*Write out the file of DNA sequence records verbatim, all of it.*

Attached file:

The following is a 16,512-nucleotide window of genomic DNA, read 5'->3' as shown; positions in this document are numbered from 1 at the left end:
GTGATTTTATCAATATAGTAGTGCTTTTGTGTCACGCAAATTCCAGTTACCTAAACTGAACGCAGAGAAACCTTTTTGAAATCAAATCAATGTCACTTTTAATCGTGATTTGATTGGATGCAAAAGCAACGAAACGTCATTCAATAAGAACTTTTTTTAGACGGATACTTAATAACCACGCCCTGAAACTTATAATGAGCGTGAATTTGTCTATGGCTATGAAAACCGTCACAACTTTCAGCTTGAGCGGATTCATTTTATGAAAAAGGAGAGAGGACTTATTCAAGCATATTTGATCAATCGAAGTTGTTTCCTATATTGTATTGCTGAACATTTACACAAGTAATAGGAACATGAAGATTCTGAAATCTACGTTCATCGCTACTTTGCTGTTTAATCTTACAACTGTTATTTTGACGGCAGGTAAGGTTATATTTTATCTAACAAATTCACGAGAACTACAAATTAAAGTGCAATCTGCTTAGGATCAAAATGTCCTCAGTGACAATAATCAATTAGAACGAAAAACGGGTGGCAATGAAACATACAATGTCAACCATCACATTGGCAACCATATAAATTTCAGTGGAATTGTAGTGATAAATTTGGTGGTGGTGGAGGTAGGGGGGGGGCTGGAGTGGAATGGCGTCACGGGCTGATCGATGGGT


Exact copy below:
The following is a 16,512-nucleotide window of genomic DNA, read 5'->3' as shown; positions in this document are numbered from 1 at the left end:
GTGATTTTATCAATATAGTAGTGCTTTTGTGTCACGCAAATTCCAGTTACCTAAACTGAACGCAGAGAAACCTTTTTGAAATCAAATCAATGTCACTTTTAATCGTGATTTGATTGGATGCAAAAGCAACGAAACGTCATTCAATAAGAACTTTTTTTAGACGGATACTTAATAACCACGCCCTGAAACTTATAATGAGCGTGAATTTGTCTATGGCTATGAAAACCGTCACAACTTTCAGCTTGAGCGGATTCATTTTATGAAAAAGGAGAGAGGACTTATTCAAGCATATTTGATCAATCGAAGTTGTTTCCTATATTGTATTGCTGAACATTTACACAAGTAATAGGAACATGAAGATTCTGAAATCTACGTTCATCGCTACTTTGCTGTTTAATCTTACAACTGTTATTTTGACGGCAGGTAAGGTTATATTTTATCTAACAAATTCACGAGAACTACAAATTAAAGTGCAATCTGCTTAGGATCAAAATGTCCTCAGTGACAATAATCAATTAGAACGAAAAACGGGTGGCAATGAAACATACAATGTCAACCATCACATTGGCAACCATATAAATTTCAGTGGAATTGTAGTGATAAATTTGGTGGTGGTGGAGGTAGGGGGGGGGCTGGAGTGGAATGGCGTCACGGGCTGATCGATGGGT